In order to enable the necessary break though in early warning for severe weather in a changing climate, it is essential to have timely access to a wide range of observational data originating from all kinds of instruments and observations systems. C-MetNet envisions to be the data hub facility for this purpose and is an infrastructure that is needed in support of the computational models.
C-MetNet is a data hub facility for climate and atmospheric observations, providing leading edge opportunities for data-driven discovery in climate and atmospheric sciences, as well as development of geophysical hazard early warning and adaptation services. The backbone of this geo-observation system is an extensive climate and meteorological observation network and data centre. In a 'system of systems' approach C-MetNet’s open data platform integrates KNMI’s operational meteorological and climate observation network with observations from wide and expanding range of other sources, including the Ruisdael Observatory.
Ruisdael Observatory aims to make the transition to high-resolution modelling and observations using advanced ground based techniques. This concept, developed in the Netherlands will be applied in other places, including the marine environment where large-scale developments in spatial planning related to renewable energy production warrant new and advanced observations and modelling to study the effects on the local and remote environment.
Present processes lack the ability to indicate the quality of (enormous) amounts of data and the ability to link these data and models to different spatial and temporal scales, which is essential for the improvement of the resilience to climate change. Assimilation of the observations into high-resolution model analysis systems is the most promising method to integrate and interpret the new flood of observations into an understandable and manageable representation of the state of the atmosphere and land/sea surface. Present atmospheric data are generally restricted to assimilation of sensors which comply to WMO standards of measurement siting and accuracy. The challenge for the observation quality control and assimilation systems is to handle a much larger set of observations of significantly less homogeneous quality.
The ability to link observations from a reference network with data from opportunistic sensors (e.g. car or airplane sensor data and backyard weather stations) will enable a big step forward in reliability of these spatially dense observations.
Satellite data increases in the coming 5-10 years by orders of magnitude, in quantity and quality. The next generation of European meteorological satellites will be operational from 2022 onwards. The Copernicus (EU) Sentinel satellites will provide greenhouse gas and air quality observations.
In its basic realisation the envisioned C-MetNet infrastructure provides a common and open access platform for the collection, handling and dissemination of data, providing the scientific community with a single access point for quality controlled (near) real-time observations and a repository of past observations, (geo-referenced) data-derived products and all relevant (meta data) information, such as data provenance, quality assessments and calibrations.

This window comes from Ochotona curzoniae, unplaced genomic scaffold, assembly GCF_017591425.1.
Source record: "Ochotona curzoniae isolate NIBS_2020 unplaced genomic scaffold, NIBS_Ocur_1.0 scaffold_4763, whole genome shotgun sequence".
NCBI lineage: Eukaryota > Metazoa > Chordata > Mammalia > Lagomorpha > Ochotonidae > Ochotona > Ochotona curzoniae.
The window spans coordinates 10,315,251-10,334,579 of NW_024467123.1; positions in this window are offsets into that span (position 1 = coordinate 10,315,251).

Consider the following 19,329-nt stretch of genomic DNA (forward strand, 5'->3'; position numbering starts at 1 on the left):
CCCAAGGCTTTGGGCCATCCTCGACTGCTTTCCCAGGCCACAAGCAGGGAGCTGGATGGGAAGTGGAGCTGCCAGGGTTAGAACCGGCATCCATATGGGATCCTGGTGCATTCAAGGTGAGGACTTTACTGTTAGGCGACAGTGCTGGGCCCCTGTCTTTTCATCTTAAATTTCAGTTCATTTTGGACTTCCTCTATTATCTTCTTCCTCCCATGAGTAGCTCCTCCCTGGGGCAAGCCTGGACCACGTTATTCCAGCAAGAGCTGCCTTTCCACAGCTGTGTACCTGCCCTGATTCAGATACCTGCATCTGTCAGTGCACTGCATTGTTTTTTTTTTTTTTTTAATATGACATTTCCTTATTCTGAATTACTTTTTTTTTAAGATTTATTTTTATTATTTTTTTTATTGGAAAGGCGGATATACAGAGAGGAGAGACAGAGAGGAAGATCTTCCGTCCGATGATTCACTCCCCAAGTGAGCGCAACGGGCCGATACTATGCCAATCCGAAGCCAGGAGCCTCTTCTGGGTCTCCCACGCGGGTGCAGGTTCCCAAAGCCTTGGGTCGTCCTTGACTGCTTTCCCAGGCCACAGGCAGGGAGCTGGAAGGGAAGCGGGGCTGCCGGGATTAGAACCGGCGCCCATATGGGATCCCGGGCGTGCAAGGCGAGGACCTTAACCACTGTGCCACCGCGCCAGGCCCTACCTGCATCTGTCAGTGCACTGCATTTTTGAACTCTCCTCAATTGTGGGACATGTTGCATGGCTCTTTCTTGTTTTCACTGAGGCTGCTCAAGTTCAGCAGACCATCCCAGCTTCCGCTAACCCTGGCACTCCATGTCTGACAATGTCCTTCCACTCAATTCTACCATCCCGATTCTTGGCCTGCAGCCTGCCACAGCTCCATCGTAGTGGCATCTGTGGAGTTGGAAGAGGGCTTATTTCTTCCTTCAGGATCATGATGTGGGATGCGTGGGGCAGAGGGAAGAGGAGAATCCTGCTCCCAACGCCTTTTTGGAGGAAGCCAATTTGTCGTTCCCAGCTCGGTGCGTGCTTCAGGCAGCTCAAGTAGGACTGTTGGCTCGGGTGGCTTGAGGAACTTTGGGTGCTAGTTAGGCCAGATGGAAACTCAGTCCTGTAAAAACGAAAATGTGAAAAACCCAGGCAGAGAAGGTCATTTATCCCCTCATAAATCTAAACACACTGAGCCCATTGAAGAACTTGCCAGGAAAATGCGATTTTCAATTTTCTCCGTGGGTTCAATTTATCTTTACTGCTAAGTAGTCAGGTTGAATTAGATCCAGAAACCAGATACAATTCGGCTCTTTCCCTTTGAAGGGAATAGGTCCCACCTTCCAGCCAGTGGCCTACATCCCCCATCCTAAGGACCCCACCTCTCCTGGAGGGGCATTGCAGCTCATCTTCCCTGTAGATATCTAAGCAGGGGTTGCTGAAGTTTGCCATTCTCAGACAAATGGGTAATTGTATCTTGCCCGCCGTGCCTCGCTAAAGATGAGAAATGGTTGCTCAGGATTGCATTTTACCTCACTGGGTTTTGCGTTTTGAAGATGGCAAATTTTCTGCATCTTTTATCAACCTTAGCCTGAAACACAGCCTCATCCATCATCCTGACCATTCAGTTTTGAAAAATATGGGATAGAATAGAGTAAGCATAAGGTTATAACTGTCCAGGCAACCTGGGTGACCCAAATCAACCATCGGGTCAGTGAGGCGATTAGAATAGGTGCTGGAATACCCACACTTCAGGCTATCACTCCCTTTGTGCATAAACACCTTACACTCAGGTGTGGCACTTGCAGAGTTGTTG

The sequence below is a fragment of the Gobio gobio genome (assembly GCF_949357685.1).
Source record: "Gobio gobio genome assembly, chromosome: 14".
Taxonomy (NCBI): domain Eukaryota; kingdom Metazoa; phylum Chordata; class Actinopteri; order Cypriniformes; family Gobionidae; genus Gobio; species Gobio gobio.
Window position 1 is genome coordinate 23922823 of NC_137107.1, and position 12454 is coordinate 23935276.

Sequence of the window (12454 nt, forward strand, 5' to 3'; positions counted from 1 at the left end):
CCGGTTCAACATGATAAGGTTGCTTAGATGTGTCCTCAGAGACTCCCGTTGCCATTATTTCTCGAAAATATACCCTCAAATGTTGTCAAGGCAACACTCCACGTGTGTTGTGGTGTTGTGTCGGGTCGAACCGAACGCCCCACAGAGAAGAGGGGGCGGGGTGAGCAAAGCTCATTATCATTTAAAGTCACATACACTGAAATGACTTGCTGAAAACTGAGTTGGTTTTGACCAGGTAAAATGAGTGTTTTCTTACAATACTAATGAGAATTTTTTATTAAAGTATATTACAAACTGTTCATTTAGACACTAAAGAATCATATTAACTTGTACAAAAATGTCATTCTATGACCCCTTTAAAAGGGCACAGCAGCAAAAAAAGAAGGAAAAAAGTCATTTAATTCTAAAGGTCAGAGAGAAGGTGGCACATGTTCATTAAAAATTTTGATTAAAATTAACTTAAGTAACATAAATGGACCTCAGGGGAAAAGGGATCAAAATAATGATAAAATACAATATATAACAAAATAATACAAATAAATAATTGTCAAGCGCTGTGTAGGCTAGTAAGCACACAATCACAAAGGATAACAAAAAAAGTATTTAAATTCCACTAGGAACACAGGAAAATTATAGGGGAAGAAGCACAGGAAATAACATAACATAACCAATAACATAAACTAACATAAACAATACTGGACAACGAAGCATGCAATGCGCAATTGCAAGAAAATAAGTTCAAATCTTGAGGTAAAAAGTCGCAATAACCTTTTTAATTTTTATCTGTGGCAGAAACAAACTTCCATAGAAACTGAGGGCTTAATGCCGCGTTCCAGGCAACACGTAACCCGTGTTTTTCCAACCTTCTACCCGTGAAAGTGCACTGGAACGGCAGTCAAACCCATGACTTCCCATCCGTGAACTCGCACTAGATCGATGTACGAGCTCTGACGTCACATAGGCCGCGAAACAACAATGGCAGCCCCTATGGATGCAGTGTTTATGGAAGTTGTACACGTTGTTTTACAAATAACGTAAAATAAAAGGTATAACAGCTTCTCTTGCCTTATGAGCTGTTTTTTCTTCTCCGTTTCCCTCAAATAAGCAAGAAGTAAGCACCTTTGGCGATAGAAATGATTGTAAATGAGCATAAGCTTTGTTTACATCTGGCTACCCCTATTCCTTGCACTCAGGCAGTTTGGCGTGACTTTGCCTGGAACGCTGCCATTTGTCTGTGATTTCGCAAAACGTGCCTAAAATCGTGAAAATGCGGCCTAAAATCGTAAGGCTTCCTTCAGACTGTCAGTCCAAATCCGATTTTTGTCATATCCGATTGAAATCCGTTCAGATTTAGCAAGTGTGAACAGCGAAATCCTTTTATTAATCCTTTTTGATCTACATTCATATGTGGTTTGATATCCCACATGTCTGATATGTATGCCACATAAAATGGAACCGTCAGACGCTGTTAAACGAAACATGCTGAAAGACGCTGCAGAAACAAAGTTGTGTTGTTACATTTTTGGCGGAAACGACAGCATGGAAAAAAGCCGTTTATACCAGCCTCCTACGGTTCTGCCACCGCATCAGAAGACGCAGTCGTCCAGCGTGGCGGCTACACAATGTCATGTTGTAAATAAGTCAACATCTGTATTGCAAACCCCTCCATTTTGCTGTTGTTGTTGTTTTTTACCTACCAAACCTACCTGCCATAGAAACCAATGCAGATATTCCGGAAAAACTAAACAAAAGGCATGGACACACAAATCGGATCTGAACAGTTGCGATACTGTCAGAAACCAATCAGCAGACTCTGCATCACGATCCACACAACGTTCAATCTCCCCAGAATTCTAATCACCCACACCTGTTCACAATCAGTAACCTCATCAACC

The design of the infrastructure integrates big data engineering approaches, enabling handling of vast amounts of data and deployment of computational algorithms close to the data.
C-MetNet provides both local and wide-area measurements and observations of a range of geophysical quantities and phenomena, including basic meteorological parameters like pressure, temperature, radiation, precipitation and wind, as well as data from advanced space-based remote sensing instruments. C-MetNet services a data-driven society with access to satellite data from the next generation of European meteorological satellites, that are operational from 2022 onwards. A unique feature of the envisioned infrastructure is that it combines multiple decades of continuous past and future observations: From reference stations at locations that were carefully chosen and maintained to remain as undisturbed as possible, with data originating from dense and heterogeneously distributed networks in areas with micro-climatic conditions such as urban centres, industrial areas, solar and wind farms.
The possibility to merge and cross-reference these different types of observations will provide a wealth of opportunities for the science of climate change impacts and adaptation strategies, including large improvements of the capabilities to model and predict extreme weather events. C-MetNet connects to national and international data infrastructures (GEOSS, INSPIRE, Copernicus, CAMS, C3S), enabling discoverability for the wider (inter)national user communities. In cooperation with SurfSara, C-MetNet enables data discoverability and usage from the national compute services at SurfSara and in the European Open Science Cloud (EOSC).